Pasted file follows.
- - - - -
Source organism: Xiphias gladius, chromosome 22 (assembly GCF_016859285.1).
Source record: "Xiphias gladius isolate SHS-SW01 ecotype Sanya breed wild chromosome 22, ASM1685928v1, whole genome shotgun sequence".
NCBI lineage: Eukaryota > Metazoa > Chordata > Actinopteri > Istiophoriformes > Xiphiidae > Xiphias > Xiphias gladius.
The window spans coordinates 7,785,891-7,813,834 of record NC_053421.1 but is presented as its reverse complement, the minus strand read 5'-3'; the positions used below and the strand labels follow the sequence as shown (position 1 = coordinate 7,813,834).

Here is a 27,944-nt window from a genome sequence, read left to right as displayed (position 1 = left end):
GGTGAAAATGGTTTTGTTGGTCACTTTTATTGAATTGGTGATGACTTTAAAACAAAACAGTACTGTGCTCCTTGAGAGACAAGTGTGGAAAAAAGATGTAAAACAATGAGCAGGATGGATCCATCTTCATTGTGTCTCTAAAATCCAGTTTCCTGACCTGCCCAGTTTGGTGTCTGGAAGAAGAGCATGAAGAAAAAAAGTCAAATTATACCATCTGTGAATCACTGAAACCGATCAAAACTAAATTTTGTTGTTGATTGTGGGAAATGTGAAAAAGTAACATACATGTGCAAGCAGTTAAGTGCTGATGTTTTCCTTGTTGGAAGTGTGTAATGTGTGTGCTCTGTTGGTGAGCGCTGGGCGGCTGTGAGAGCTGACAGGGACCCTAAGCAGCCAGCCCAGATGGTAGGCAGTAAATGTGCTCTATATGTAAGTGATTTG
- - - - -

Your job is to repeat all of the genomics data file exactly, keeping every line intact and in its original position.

Source organism: Xiphias gladius, chromosome 22 (assembly GCF_016859285.1).
Source record: "Xiphias gladius isolate SHS-SW01 ecotype Sanya breed wild chromosome 22, ASM1685928v1, whole genome shotgun sequence".
NCBI lineage: Eukaryota > Metazoa > Chordata > Actinopteri > Istiophoriformes > Xiphiidae > Xiphias > Xiphias gladius.
The window spans coordinates 7,785,891-7,813,834 of record NC_053421.1 but is presented as its reverse complement, the minus strand read 5'-3'; the positions used below and the strand labels follow the sequence as shown (position 1 = coordinate 7,813,834).

Here is a 27,944-nt window from a genome sequence, read left to right as displayed (position 1 = left end):
GGTGAAAATGGTTTTGTTGGTCACTTTTATTGAATTGGTGATGACTTTAAAACAAAACAGTACTGTGCTCCTTGAGAGACAAGTGTGGAAAAAAGATGTAAAACAATGAGCAGGATGGATCCATCTTCATTGTGTCTCTAAAATCCAGTTTCCTGACCTGCCCAGTTTGGTGTCTGGAAGAAGAGCATGAAGAAAAAAAGTCAAATTATACCATCTGTGAATCACTGAAACCGATCAAAACTAAATTTTGTTGTTGATTGTGGGAAATGTGAAAAAGTAACATACATGTGCAAGCAGTTAAGTGCTGATGTTTTCCTTGTTGGAAGTGTGTAATGTGTGTGCTCTGTTGGTGAGCGCTGGGCGGCTGTGAGAGCTGACAGGGACCCTAAGCAGCCAGCCCAGATGGTAGGCAGTAAATGTGCTCTATATGTAAGTGATTTG